Glaucoma is the prominent cause of permanent blindness across the globe. According to the World Health Organization, glaucoma remains the second leading cause of blindness worldwide. Over the course of time, researchers have linked glaucoma to a poor quality life. People with glaucoma have been reported to show an increase in anxiety, lower self-esteem, less emotional well-being and reduced confidence in health care procurement. The impact of this disease is indisputably grave. Thankfully, certain diagnostic, preventive and treatment measures have been put in place to intercept any long term effects.


Glaucoma is a disease that affects the eye usually damaging the optic nerve. The optic nerve is responsible for sending information from the eye to the brain for processing. Glaucoma is characterized by abnormally elevated fluid pressure within the eye, known as intraocular pressure. This intraocular pressure within the eyes, if left untreated for a long time can cause permanent damage to the optic nerve. Eventually, it may progress into a long-lasting vision impairment.


60.5 million of the world’s population had glaucoma in 2010. Rather alarming research, further projects an increase in the occurrence of glaucoma to 111.8 million by 2040. 

In Sub Saharan Africa, glaucoma poses a major health challenge with open-angle glaucoma being the most common. Africa is found to be the domain with the highest occurrence of glaucoma associated blindness compared to other regions worldwide. 15% of blindness in Africa results from glaucoma. Africa, unlike other continents, the burden of glaucoma tends to be incredibly high. This is mostly due to the lack of understanding surrounding this disease.

In addition, due to this poor understanding, manifestation is usually late; with up to 50% of patients blind in one eye at the time of diagnosis. More so, close to 90% of the African population doesn’t even know they have the disease. 

In virtue of the Ghana Glaucoma Association, about 700 000 of the total population of Ghana have glaucoma. From this, 250 000 are unaware of their situation whereas 60 000 people have long been blind.

Eye surgeries were conducted in 5 communities of Tema, Ghana from 2006- 2010. This surgery discovered that 6.8% of people over the 40 years had primary open-angle glaucoma. Then after, it increased to 14.6% amongst those the ages of 80 and above. Also, Dr. Mike Gyasi, the Vice President of the ophthalmological society of Ghana, suggests 1 of every 10 Ghanaians under 40 is likely to get the disease.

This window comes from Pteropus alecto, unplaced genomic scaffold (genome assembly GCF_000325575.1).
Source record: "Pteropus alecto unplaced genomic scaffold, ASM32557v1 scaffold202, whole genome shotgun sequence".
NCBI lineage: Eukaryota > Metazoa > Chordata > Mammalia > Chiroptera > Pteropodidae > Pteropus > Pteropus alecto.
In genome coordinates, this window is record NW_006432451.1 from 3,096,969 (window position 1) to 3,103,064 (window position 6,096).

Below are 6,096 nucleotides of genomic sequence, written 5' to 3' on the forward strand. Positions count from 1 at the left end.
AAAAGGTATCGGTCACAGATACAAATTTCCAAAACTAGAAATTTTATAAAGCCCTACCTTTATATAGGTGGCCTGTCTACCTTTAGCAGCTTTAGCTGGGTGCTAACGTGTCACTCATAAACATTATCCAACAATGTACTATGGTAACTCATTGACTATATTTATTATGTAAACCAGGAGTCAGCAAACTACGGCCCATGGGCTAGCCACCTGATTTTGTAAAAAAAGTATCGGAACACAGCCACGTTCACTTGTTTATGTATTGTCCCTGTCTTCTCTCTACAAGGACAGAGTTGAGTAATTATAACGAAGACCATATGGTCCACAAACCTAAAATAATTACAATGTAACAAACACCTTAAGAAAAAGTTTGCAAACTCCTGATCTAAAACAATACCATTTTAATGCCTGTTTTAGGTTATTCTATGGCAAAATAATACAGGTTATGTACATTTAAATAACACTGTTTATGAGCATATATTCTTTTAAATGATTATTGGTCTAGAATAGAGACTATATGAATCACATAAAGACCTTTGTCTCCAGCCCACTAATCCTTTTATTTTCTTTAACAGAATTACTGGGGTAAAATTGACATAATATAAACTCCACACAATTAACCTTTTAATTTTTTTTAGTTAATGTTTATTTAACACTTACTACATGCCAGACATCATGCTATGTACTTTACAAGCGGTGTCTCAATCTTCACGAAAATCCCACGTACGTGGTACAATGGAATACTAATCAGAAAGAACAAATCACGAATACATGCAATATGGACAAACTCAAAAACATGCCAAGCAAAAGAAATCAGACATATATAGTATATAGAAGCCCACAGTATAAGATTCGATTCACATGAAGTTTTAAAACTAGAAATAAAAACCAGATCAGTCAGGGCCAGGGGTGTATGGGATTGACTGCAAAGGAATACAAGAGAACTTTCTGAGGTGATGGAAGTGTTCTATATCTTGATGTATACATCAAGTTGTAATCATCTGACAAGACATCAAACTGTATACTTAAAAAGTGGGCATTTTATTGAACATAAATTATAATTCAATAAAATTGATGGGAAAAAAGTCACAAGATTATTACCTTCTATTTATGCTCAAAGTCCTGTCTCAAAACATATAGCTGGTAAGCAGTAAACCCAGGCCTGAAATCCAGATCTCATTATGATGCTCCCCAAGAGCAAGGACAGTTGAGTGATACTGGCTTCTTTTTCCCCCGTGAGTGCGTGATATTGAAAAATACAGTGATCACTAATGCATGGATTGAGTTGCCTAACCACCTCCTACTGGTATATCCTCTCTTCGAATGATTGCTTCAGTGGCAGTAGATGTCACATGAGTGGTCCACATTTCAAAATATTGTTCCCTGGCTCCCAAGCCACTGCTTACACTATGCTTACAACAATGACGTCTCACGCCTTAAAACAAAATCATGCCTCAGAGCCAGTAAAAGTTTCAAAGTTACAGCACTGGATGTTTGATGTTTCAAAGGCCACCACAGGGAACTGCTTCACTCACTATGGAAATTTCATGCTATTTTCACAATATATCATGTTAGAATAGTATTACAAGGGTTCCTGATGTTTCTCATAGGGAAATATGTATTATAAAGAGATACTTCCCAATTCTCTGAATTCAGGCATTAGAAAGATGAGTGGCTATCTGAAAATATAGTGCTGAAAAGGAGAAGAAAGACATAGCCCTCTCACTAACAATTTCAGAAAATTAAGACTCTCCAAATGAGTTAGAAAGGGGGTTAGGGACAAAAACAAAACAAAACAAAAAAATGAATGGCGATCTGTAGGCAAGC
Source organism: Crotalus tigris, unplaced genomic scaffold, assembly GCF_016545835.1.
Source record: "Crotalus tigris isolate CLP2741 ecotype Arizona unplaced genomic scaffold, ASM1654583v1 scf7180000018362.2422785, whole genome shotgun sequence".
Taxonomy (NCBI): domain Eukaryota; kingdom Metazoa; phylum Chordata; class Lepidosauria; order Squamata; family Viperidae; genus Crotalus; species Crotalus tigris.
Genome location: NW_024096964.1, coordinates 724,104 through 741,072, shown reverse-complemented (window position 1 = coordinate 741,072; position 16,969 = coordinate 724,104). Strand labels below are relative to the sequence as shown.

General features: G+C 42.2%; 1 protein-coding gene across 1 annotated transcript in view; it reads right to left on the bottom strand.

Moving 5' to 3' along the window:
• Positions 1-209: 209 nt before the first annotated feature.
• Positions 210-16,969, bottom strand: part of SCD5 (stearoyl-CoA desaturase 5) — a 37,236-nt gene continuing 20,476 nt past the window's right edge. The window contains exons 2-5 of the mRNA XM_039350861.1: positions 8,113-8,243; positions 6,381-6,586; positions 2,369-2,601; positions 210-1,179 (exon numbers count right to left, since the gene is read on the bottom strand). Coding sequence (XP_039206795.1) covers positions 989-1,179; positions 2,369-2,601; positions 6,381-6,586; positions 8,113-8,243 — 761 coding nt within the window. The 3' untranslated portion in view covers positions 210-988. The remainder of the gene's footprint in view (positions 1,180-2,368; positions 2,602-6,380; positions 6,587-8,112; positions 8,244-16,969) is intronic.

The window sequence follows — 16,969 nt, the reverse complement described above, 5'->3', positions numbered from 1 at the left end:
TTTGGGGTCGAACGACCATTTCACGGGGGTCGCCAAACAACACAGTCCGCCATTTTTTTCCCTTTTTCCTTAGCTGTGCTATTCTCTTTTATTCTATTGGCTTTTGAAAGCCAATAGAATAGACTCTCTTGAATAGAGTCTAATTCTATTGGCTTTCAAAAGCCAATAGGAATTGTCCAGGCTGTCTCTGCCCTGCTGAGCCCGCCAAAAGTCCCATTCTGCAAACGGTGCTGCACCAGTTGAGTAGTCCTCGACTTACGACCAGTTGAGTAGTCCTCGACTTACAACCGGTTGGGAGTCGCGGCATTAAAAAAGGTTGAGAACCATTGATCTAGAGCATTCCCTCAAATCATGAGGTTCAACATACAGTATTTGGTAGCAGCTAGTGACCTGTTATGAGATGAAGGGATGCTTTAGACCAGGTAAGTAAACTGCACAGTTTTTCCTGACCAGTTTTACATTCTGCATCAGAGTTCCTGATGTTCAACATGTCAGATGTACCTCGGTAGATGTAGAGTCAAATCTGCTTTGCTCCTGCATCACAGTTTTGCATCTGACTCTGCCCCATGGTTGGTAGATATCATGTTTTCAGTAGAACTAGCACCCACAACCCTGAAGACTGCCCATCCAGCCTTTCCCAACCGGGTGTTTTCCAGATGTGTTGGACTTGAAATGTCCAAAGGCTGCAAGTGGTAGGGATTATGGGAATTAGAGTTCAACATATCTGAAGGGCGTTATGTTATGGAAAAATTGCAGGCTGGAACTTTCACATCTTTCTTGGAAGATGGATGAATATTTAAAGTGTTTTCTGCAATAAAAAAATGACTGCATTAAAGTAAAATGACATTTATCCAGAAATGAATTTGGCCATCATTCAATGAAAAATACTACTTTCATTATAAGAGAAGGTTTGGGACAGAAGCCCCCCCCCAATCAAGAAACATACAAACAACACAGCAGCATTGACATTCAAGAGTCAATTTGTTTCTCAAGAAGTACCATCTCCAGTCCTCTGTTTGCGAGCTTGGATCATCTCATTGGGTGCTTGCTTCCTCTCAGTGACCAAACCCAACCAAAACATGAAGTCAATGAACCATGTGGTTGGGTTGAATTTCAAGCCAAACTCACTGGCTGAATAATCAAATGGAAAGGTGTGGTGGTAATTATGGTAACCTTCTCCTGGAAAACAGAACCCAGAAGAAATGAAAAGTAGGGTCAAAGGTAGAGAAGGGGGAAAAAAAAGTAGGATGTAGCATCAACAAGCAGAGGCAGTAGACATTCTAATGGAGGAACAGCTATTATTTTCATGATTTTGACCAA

Everyone is susceptible to glaucoma but certain factors make others more liable.

  • Family history – a person with a family history of glaucoma is at risk for the disease.
  • Age – people over age 60 are likely to have glaucoma.
  • Backgrounds – glaucoma is common amongst Africans, Hispanics, and Asians.
  • Diabetic patients – 35% of people with diabetes have an increased risk of developing open-angle glaucoma.
  • Nearsighted people.


The eye like most spherical bodies requires pressure to maintain a healthy balance and shape.  This pressure is derived mostly from the fluid component of the eye; aqueous and virtuous humour.  These fluids are produced by nearby tissues and exit the eyes through drainage channels. When these channels get blocked, serious damage to the eye may occur including glaucoma.

In front of the eye is an area called the anterior chamber. Fluid (aqueous humour) produced by eye ( ciliary body) flows into this area in order to maintain eye pressure, as well as nourish nearby tissues. More so, the fluid is drained through channels at an angle created by the iris and cornea. If for some reason these channels are blocked, it can lead to an abnormally elevated fluid pressure in the eye (intraocular pressure). This abnormal increase in pressure destroys the optic nerve causing glaucoma.


The main cause of glaucoma is an increase in intraocular pressure. For that reason, anything that causes the fluid pressure within the eye to increase is a viable cause for glaucoma. Some of these include